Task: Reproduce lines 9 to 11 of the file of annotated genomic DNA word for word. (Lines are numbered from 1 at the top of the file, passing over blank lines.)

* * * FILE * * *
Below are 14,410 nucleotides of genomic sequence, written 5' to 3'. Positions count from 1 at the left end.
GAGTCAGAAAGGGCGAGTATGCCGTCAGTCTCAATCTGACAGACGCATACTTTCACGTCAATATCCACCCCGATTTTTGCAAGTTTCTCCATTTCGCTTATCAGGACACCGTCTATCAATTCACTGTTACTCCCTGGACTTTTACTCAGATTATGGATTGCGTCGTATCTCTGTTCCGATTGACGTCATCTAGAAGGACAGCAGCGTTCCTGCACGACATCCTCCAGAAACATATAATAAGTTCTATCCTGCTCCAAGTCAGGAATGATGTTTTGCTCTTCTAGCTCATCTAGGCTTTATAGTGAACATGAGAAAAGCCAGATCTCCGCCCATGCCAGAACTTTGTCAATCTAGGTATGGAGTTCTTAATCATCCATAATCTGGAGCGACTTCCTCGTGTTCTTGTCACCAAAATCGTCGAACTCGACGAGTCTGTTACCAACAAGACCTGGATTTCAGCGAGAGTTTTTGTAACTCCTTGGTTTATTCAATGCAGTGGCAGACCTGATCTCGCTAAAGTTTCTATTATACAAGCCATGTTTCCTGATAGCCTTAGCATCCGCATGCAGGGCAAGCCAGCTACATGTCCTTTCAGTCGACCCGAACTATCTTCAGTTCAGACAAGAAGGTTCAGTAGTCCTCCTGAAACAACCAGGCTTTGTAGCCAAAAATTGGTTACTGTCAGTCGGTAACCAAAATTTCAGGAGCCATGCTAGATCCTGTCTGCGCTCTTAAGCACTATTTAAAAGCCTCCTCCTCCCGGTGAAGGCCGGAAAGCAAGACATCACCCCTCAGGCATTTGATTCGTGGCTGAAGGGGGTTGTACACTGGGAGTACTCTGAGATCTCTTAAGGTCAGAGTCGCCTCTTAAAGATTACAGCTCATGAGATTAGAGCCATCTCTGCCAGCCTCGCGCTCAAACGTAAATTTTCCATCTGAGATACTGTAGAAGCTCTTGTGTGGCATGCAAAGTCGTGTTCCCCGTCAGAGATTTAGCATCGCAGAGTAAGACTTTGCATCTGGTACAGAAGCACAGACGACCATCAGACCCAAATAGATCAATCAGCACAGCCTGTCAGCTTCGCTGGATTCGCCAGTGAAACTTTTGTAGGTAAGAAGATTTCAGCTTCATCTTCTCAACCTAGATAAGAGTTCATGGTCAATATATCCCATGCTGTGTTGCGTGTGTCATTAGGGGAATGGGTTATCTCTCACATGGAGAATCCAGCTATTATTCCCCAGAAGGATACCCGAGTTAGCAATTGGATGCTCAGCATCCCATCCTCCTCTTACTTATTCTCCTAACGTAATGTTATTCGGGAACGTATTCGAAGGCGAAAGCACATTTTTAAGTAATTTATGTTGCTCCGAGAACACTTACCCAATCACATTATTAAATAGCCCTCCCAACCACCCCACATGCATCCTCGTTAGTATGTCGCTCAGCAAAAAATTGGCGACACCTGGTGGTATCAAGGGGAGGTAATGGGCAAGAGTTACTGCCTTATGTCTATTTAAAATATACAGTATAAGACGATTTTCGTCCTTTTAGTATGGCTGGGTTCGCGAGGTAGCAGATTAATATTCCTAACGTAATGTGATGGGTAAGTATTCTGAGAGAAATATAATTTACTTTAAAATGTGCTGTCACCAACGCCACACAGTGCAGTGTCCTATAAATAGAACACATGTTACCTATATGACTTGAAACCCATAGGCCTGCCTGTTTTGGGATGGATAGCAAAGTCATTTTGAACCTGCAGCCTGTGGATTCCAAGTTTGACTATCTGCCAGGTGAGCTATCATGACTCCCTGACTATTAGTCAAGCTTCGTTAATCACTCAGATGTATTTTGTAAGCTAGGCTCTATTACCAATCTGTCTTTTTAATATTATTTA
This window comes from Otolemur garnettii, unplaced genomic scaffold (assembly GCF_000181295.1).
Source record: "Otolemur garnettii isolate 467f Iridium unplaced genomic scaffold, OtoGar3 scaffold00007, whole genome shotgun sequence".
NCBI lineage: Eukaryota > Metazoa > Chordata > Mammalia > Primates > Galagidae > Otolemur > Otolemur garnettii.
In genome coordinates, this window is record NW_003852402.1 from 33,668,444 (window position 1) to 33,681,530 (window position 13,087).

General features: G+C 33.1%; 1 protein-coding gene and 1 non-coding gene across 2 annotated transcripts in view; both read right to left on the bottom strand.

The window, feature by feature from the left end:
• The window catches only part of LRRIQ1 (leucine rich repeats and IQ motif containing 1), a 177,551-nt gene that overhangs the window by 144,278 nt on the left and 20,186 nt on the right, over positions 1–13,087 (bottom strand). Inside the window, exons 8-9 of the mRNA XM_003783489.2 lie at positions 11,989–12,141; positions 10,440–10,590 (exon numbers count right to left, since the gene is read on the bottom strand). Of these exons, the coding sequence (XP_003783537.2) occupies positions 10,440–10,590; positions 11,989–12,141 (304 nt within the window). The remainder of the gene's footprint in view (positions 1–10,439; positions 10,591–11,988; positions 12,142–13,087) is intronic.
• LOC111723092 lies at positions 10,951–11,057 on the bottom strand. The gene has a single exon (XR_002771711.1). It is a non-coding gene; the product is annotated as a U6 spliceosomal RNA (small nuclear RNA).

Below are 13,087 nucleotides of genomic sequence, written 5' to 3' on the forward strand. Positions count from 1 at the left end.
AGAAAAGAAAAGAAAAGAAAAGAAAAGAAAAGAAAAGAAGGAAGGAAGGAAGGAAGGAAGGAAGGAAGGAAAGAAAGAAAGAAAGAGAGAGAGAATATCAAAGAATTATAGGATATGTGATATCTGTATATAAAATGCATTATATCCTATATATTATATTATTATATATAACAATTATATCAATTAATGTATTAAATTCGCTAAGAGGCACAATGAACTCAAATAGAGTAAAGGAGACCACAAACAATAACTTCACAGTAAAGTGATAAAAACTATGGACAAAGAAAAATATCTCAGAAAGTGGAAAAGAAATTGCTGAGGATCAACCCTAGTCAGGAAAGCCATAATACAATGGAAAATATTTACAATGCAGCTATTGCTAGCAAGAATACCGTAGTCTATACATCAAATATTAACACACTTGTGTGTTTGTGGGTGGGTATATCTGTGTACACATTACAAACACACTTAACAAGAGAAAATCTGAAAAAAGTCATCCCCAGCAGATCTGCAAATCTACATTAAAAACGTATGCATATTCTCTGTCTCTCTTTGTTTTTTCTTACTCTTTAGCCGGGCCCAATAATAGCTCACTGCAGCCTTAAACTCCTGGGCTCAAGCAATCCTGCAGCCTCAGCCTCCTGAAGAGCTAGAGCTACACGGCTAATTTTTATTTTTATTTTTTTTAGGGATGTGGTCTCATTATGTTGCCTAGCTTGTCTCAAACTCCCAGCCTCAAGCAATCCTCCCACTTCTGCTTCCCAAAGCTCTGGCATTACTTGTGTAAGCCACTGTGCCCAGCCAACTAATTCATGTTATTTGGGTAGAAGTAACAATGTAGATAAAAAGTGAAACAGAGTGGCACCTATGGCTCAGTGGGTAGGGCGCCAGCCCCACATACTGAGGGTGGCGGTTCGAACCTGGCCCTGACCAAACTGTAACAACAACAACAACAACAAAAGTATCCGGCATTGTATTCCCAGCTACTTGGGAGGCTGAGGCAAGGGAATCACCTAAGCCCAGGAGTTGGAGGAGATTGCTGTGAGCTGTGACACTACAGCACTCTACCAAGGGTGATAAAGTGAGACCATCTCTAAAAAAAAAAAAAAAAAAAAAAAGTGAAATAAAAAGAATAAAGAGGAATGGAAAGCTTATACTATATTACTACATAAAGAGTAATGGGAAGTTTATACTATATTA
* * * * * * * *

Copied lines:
• The window catches only part of LRRIQ1 (leucine rich repeats and IQ motif containing 1), a 177,551-nt gene that overhangs the window by 144,278 nt on the left and 20,186 nt on the right, over positions 1–13,087 (bottom strand). Inside the window, exons 8-9 of the mRNA XM_003783489.2 lie at positions 11,989–12,141; positions 10,440–10,590 (exon numbers count right to left, since the gene is read on the bottom strand). Of these exons, the coding sequence (XP_003783537.2) occupies positions 10,440–10,590; positions 11,989–12,141 (304 nt within the window). The remainder of the gene's footprint in view (positions 1–10,439; positions 10,591–11,988; positions 12,142–13,087) is intronic.
• LOC111723092 lies at positions 10,951–11,057 on the bottom strand. The gene has a single exon (XR_002771711.1). It is a non-coding gene; the product is annotated as a U6 spliceosomal RNA (small nuclear RNA).

Below are 13,087 nucleotides of genomic sequence, written 5' to 3' on the forward strand. Positions count from 1 at the left end.